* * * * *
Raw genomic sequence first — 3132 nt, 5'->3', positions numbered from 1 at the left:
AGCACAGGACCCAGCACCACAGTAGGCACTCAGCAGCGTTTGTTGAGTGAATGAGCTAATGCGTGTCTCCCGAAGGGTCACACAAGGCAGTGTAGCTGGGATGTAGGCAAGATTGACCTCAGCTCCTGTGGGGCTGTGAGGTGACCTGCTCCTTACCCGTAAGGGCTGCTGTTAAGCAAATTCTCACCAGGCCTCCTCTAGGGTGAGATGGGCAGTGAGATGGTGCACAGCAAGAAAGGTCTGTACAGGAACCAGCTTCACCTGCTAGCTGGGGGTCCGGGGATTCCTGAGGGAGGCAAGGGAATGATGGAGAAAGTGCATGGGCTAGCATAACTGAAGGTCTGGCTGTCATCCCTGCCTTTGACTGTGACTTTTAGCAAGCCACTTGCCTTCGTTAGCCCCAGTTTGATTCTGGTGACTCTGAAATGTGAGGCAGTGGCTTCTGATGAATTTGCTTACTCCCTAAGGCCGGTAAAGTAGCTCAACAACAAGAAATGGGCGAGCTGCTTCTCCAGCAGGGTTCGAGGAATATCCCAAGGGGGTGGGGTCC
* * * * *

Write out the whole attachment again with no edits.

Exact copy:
Raw genomic sequence first — 3132 nt, 5'->3', positions numbered from 1 at the left:
AGCACAGGACCCAGCACCACAGTAGGCACTCAGCAGCGTTTGTTGAGTGAATGAGCTAATGCGTGTCTCCCGAAGGGTCACACAAGGCAGTGTAGCTGGGATGTAGGCAAGATTGACCTCAGCTCCTGTGGGGCTGTGAGGTGACCTGCTCCTTACCCGTAAGGGCTGCTGTTAAGCAAATTCTCACCAGGCCTCCTCTAGGGTGAGATGGGCAGTGAGATGGTGCACAGCAAGAAAGGTCTGTACAGGAACCAGCTTCACCTGCTAGCTGGGGGTCCGGGGATTCCTGAGGGAGGCAAGGGAATGATGGAGAAAGTGCATGGGCTAGCATAACTGAAGGTCTGGCTGTCATCCCTGCCTTTGACTGTGACTTTTAGCAAGCCACTTGCCTTCGTTAGCCCCAGTTTGATTCTGGTGACTCTGAAATGTGAGGCAGTGGCTTCTGATGAATTTGCTTACTCCCTAAGGCCGGTAAAGTAGCTCAACAACAAGAAATGGGCGAGCTGCTTCTCCAGCAGGGTTCGAGGAATATCCCAAGGGGGTGGGGTCC